Outride the Devil - A Morning With Doc Holliday (2005)
Outride the Devil was filmed at the Creative Arts Theatre in Arlington, Texas. The play presents highlights from the last fourteen years of Doc Holliday's life and culminates with a reenactment of the gunfight at the OK Corral in Tombstone, Arizona.Bonus … see full wiki
I've seen an awful lot of Westerns, and I've had more than my fair share of debates regarding what film is the quintessential retelling of the Gunfight at the O.K. Corral. (And, yes, for the record my personal favorite has always been -- and probably will always be -- HOUR OF THE GUN, the James Garner / Jason Robards flick that largely dispenses with recounting the events that led up to the gunfight mostly b/c the film begins as the gunfight ends.) Invariably, Kurt Russell's TOMBSTONE and Kevin Costner's WYATT EARP always come up, and I think this is because they were released so closely in cinema history to one another. While both had their own narrative focus and both arguably were greeted with middling box office receipts at best, Western enthusiasts almost always agree on one point: in both cases, Doc Holliday stole both films!
Doc's a character. Equal parts man, myth, and legend, he's an archetype plucked right from the pages of the great American West. He's as fast with his wit as he was with a gun, and that made him so much more than the average good guy or average bad guy. Whether you find him a hero or an antihero, there's plenty to marvel at, to sink you teeth into. As relevant and irascible, Doc Holliday IS a part of history, and OUTRIDE THE DEVIL celebrates this man, myth, and legend with the videotaping of a one-man show performed in front of a studio audience.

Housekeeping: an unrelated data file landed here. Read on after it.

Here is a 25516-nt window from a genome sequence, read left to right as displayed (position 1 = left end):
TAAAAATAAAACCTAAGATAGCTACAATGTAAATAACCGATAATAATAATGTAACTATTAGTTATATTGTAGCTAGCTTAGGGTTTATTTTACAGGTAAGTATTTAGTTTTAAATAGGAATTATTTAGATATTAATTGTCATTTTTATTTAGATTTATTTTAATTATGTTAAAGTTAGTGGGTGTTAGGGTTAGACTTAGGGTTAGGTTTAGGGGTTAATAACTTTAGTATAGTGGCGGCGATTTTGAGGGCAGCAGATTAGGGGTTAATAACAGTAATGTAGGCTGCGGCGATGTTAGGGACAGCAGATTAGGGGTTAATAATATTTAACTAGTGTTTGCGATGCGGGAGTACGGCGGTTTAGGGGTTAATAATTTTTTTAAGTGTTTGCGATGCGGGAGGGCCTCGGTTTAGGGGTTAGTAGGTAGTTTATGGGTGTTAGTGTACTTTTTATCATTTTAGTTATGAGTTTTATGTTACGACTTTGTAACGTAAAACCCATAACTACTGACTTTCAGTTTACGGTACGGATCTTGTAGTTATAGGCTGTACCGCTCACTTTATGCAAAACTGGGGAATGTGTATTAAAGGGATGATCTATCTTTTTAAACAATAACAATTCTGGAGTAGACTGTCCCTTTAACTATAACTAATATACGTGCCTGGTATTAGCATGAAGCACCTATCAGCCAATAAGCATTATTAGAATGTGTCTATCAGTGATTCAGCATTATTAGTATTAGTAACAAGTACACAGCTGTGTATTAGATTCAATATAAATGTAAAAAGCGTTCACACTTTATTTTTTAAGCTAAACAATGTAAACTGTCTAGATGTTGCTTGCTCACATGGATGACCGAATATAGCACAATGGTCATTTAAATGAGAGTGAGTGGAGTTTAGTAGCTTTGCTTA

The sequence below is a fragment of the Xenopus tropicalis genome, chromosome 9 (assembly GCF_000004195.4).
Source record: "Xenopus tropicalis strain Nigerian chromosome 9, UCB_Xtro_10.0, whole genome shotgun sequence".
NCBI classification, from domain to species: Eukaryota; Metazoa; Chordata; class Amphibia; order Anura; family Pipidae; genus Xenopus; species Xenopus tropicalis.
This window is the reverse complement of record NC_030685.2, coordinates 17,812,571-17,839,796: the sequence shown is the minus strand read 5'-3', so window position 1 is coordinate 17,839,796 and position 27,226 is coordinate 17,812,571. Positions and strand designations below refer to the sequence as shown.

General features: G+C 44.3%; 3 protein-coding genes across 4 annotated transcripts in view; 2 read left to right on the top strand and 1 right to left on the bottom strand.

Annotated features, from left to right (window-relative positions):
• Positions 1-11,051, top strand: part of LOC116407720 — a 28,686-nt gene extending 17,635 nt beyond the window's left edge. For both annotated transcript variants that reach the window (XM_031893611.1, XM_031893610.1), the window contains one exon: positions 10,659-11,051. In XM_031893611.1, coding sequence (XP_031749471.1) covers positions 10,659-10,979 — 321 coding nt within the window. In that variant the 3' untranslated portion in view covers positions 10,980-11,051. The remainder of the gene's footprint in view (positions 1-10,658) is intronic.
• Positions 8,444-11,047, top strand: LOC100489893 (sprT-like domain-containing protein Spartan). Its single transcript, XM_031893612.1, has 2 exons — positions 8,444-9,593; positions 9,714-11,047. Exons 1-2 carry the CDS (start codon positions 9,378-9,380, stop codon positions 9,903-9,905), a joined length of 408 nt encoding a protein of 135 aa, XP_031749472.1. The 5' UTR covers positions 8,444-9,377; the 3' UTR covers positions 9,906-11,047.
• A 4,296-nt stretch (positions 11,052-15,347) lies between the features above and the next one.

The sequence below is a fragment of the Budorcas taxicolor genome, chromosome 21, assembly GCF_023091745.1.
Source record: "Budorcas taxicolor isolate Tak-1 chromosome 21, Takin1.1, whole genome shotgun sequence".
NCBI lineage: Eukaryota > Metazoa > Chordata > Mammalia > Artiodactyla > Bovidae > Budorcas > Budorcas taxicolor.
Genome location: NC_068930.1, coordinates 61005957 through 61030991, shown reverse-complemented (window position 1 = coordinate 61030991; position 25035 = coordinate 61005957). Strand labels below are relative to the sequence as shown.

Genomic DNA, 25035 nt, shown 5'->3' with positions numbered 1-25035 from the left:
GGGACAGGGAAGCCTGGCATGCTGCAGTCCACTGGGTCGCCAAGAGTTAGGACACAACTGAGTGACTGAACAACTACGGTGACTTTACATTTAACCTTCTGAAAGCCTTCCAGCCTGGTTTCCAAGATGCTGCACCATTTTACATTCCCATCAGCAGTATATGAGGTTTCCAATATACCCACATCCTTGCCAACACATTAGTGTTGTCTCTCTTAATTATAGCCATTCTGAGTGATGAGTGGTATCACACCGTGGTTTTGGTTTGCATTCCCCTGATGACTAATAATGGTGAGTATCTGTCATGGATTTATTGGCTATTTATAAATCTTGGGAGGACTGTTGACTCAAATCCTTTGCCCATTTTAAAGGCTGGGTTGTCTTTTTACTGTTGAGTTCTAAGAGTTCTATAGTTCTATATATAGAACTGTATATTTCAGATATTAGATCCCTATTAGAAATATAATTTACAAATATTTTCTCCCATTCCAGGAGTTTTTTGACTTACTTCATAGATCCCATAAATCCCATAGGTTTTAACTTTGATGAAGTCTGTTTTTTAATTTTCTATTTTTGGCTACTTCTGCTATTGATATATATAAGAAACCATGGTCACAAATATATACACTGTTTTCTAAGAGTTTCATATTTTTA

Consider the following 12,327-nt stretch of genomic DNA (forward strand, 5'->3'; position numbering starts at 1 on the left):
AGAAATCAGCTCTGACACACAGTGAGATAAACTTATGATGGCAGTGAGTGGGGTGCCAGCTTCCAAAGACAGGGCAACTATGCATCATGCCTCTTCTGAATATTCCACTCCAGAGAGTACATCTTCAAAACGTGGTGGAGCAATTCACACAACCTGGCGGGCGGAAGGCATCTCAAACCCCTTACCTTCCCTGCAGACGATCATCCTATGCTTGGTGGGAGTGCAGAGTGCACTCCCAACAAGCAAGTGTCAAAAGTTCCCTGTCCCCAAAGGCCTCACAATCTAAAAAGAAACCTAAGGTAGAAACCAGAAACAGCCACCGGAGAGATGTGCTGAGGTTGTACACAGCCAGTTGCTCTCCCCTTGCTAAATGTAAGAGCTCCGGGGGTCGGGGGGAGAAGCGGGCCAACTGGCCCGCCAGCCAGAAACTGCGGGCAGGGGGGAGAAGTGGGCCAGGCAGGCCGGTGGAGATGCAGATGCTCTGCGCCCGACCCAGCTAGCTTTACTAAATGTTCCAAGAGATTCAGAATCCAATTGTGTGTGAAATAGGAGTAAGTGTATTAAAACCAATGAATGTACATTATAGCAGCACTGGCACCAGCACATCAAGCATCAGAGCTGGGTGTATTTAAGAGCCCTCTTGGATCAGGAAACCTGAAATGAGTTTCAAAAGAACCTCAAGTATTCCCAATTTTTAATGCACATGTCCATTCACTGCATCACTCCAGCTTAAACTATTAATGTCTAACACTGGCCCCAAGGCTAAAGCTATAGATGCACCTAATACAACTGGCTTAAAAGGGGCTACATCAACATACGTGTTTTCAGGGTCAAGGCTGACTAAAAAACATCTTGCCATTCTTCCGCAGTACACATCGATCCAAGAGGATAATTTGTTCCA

It's terrific, and I wouldn't necessarily say that it's for fans of either TOMBSTONE or WYATT EARP, though purists -- the die-hard supporters of either film -- would quite possibly find plenty to enjoy here. The setting is the nursing home in Glenwood Springs, Colorado, where Doc spent his final days. The premise is that he's encouraged by his nurse to come down one morning and tell his story to the other residents and that's exactly what Doc does. He recounts his humble beginnings, relives the days in Colorado and Arizona, and climaxes where his life was most memorable to him: fighting side by side with Morgan, Virgil and Wyatt Earp in the defining moment of the American West. It's one terrific performance that deserves to be enjoyed again and again, and I give OUTRIDE THE DEVIL the highest recommendation possible.
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